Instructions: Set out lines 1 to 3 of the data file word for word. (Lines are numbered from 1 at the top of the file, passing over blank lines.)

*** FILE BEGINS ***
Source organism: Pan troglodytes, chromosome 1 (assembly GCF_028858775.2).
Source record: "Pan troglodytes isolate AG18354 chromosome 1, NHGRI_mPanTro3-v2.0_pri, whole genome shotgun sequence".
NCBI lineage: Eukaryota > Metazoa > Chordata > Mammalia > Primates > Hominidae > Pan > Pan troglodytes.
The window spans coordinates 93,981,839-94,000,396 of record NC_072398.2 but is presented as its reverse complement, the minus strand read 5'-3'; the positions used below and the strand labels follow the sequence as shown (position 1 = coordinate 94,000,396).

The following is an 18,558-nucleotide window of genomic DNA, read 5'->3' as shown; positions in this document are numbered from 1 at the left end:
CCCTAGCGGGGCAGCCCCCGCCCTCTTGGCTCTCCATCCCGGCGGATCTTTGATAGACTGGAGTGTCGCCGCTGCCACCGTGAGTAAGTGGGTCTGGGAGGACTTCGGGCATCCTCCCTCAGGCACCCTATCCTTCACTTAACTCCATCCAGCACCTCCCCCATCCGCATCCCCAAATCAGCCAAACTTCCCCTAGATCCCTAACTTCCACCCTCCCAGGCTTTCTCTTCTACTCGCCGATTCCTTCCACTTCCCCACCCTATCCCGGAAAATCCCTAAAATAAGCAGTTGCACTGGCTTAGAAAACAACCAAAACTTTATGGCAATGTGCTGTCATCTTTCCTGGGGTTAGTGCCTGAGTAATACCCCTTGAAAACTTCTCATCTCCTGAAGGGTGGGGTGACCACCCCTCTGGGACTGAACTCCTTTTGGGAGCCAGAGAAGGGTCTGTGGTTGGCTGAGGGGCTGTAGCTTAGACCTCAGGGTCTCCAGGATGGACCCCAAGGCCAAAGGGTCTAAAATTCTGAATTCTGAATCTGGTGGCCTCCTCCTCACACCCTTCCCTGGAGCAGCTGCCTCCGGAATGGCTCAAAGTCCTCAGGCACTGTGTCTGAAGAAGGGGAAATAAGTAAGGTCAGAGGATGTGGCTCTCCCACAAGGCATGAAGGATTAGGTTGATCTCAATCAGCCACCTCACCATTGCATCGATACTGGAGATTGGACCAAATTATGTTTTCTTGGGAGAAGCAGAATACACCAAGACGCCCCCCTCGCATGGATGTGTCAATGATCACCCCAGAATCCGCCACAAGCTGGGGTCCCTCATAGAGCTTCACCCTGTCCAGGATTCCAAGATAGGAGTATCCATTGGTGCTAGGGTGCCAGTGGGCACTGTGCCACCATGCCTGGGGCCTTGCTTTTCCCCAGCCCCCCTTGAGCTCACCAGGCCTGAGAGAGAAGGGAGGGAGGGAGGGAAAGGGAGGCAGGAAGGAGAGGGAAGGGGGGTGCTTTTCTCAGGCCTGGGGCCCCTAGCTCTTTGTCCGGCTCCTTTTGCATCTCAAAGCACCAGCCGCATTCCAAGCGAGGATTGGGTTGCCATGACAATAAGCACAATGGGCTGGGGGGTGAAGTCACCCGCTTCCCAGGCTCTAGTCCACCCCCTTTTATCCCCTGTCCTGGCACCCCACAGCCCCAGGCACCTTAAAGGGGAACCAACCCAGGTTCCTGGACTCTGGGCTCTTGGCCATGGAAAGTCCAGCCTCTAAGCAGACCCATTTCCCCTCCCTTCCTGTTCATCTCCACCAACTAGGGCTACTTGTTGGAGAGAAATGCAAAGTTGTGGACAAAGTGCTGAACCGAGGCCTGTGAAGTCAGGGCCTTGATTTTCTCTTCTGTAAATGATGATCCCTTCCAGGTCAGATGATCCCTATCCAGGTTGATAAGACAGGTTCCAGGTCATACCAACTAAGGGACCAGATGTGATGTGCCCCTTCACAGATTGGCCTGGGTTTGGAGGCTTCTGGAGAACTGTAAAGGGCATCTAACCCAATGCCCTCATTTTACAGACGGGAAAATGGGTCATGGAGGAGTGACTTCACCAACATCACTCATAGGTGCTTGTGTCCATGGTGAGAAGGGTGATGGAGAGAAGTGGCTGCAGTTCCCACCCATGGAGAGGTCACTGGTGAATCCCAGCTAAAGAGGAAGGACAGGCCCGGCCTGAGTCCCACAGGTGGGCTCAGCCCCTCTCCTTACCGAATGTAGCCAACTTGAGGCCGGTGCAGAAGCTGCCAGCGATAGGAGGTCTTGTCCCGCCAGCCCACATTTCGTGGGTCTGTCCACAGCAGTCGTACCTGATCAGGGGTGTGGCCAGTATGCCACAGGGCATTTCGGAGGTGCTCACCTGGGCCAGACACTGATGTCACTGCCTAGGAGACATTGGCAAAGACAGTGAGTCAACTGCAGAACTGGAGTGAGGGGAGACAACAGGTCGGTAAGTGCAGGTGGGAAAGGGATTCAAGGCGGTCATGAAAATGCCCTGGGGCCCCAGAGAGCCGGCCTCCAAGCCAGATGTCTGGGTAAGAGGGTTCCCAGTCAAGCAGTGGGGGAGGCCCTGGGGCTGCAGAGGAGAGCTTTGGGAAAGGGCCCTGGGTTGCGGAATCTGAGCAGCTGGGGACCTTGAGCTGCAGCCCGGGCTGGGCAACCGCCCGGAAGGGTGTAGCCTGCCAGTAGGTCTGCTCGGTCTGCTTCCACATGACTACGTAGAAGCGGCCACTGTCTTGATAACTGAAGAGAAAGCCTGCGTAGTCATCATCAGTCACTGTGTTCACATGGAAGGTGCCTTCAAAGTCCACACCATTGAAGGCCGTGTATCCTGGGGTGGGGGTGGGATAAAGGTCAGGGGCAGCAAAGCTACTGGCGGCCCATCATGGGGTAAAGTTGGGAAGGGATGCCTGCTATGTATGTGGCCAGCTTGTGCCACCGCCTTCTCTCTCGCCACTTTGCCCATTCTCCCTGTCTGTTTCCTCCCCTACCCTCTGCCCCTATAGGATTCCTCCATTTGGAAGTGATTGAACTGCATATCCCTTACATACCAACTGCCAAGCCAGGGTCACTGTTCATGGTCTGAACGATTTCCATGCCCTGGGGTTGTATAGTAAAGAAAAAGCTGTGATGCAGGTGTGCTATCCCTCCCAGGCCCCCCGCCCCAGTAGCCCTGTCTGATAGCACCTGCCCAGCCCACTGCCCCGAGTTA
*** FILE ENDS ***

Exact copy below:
Source organism: Pan troglodytes, chromosome 1 (assembly GCF_028858775.2).
Source record: "Pan troglodytes isolate AG18354 chromosome 1, NHGRI_mPanTro3-v2.0_pri, whole genome shotgun sequence".
NCBI lineage: Eukaryota > Metazoa > Chordata > Mammalia > Primates > Hominidae > Pan > Pan troglodytes.